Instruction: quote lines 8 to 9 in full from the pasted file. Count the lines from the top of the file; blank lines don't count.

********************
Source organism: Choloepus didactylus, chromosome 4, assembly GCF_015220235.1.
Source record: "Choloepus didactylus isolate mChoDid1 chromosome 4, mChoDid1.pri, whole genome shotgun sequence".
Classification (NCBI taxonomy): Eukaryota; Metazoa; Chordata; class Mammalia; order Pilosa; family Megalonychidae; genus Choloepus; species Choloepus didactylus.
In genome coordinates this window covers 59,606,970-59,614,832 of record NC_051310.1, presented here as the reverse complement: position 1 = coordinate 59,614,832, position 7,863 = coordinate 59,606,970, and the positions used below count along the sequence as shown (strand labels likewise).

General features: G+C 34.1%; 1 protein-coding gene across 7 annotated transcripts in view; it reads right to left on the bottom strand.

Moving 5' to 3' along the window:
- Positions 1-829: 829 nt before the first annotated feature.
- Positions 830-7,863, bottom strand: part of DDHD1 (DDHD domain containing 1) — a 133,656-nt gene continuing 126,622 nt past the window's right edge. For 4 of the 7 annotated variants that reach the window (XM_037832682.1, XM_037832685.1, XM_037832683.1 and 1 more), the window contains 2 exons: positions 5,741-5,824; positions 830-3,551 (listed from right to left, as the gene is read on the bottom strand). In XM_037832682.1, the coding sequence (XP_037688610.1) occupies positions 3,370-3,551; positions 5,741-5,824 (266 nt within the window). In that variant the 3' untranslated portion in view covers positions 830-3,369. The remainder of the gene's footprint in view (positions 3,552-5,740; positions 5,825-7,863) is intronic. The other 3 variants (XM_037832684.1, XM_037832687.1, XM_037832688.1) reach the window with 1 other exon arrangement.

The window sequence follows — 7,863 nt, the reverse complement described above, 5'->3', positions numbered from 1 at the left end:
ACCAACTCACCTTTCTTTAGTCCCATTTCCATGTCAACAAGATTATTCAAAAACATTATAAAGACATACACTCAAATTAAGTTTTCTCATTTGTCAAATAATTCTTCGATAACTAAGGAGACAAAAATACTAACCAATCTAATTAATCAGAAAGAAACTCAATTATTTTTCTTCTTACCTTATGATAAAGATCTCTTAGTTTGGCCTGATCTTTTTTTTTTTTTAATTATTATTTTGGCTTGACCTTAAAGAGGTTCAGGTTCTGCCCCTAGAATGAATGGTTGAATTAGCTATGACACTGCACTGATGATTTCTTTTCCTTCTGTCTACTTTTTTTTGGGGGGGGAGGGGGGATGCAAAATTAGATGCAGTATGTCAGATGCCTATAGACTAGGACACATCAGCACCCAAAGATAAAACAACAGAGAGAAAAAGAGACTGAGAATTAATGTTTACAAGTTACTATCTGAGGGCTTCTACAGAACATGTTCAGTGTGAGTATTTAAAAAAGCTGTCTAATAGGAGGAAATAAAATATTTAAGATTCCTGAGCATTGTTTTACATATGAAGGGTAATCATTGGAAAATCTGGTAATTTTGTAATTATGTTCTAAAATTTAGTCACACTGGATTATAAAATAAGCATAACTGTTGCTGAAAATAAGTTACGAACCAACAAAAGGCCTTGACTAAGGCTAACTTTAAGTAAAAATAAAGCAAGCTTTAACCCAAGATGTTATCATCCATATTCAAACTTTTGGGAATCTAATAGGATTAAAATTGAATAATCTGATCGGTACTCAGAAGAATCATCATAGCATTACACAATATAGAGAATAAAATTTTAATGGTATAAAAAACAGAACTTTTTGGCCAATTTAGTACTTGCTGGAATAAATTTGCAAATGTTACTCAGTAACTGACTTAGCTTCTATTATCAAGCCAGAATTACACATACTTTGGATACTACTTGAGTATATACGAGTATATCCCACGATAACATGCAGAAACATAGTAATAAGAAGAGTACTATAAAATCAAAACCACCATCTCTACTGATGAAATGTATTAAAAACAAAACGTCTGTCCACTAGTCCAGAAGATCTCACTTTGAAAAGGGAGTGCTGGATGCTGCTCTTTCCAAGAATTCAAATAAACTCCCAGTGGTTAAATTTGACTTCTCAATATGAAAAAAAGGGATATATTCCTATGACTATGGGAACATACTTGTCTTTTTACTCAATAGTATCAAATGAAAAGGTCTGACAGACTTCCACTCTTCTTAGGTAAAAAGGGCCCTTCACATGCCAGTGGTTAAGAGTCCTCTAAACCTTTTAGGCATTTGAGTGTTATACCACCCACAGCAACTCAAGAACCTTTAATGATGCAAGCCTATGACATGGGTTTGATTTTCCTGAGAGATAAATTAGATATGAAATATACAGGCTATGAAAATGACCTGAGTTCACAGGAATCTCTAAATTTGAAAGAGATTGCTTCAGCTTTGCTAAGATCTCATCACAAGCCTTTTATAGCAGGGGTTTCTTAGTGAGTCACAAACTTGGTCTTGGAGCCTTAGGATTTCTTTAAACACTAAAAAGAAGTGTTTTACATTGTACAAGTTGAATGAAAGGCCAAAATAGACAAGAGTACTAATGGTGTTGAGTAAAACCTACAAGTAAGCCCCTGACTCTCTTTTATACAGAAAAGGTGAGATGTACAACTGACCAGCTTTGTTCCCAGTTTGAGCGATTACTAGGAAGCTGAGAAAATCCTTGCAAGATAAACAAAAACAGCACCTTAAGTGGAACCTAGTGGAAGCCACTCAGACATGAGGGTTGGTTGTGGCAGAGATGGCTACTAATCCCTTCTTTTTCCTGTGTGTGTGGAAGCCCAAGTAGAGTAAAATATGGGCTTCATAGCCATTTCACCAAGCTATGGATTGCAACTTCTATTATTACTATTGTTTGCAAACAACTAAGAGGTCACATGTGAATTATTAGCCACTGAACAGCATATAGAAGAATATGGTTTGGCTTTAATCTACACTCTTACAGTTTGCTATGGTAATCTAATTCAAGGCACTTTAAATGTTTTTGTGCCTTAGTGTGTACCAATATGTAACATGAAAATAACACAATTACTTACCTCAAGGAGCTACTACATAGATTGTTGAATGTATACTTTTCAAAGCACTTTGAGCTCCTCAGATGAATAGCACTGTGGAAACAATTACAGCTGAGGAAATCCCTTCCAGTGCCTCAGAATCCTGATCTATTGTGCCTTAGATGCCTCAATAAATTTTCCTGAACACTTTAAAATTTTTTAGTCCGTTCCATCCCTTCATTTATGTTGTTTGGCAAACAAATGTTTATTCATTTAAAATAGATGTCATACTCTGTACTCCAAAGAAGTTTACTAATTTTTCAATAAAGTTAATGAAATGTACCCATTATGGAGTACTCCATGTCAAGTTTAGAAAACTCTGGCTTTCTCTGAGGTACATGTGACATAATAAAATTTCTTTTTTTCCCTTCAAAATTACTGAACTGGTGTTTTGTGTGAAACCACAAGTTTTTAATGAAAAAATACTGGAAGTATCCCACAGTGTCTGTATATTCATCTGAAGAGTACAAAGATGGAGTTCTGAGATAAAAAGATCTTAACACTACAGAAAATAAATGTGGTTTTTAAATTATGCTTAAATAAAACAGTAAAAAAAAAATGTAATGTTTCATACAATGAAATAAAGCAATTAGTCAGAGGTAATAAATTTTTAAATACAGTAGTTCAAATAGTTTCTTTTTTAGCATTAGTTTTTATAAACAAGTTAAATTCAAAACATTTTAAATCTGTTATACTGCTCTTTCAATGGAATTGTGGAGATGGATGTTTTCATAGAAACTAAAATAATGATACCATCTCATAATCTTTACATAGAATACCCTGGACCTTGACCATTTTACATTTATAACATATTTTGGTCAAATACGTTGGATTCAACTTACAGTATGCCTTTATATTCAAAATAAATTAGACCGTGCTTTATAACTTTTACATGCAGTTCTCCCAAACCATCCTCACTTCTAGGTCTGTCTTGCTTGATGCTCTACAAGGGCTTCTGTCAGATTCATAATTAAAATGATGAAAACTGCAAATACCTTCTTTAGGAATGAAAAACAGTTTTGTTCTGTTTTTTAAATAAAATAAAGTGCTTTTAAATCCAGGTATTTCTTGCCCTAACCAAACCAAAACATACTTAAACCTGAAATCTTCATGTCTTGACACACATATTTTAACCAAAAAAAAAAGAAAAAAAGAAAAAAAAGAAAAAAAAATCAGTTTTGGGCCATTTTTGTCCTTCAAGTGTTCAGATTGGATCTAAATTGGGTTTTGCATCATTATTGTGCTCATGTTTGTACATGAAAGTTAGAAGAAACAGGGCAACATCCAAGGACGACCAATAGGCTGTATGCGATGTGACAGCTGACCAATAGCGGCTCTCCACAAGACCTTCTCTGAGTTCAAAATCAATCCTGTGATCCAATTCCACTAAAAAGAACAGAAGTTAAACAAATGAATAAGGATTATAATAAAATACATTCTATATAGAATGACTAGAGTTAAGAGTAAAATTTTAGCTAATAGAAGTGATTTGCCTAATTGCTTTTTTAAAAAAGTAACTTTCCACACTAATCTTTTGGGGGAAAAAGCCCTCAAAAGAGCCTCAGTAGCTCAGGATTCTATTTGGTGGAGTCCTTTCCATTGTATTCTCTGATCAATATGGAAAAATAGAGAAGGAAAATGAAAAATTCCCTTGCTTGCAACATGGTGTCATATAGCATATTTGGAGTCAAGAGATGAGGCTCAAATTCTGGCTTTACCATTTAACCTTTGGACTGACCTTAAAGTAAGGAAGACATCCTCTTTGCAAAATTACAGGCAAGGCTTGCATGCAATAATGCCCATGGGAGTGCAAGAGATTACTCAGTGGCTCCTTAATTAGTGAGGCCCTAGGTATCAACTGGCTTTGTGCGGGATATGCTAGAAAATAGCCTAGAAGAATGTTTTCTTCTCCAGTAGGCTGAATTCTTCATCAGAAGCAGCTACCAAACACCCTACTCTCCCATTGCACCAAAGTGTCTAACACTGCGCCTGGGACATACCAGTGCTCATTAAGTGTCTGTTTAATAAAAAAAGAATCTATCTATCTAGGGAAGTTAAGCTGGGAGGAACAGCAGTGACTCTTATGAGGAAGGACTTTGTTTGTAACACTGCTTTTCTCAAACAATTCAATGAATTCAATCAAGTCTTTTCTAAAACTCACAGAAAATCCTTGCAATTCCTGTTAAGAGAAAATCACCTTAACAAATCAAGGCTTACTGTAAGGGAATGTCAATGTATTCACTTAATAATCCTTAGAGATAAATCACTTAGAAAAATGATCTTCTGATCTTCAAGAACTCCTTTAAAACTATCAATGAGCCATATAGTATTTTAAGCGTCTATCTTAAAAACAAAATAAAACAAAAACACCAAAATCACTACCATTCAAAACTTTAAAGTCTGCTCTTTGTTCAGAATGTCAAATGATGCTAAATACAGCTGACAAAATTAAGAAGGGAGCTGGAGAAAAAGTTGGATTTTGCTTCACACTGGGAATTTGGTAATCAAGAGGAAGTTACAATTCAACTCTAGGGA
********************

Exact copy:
- Positions 830-7,863, bottom strand: part of DDHD1 (DDHD domain containing 1) — a 133,656-nt gene continuing 126,622 nt past the window's right edge. For 4 of the 7 annotated variants that reach the window (XM_037832682.1, XM_037832685.1, XM_037832683.1 and 1 more), the window contains 2 exons: positions 5,741-5,824; positions 830-3,551 (listed from right to left, as the gene is read on the bottom strand). In XM_037832682.1, the coding sequence (XP_037688610.1) occupies positions 3,370-3,551; positions 5,741-5,824 (266 nt within the window). In that variant the 3' untranslated portion in view covers positions 830-3,369. The remainder of the gene's footprint in view (positions 3,552-5,740; positions 5,825-7,863) is intronic. The other 3 variants (XM_037832684.1, XM_037832687.1, XM_037832688.1) reach the window with 1 other exon arrangement.

The window sequence follows — 7,863 nt, the reverse complement described above, 5'->3', positions numbered from 1 at the left end: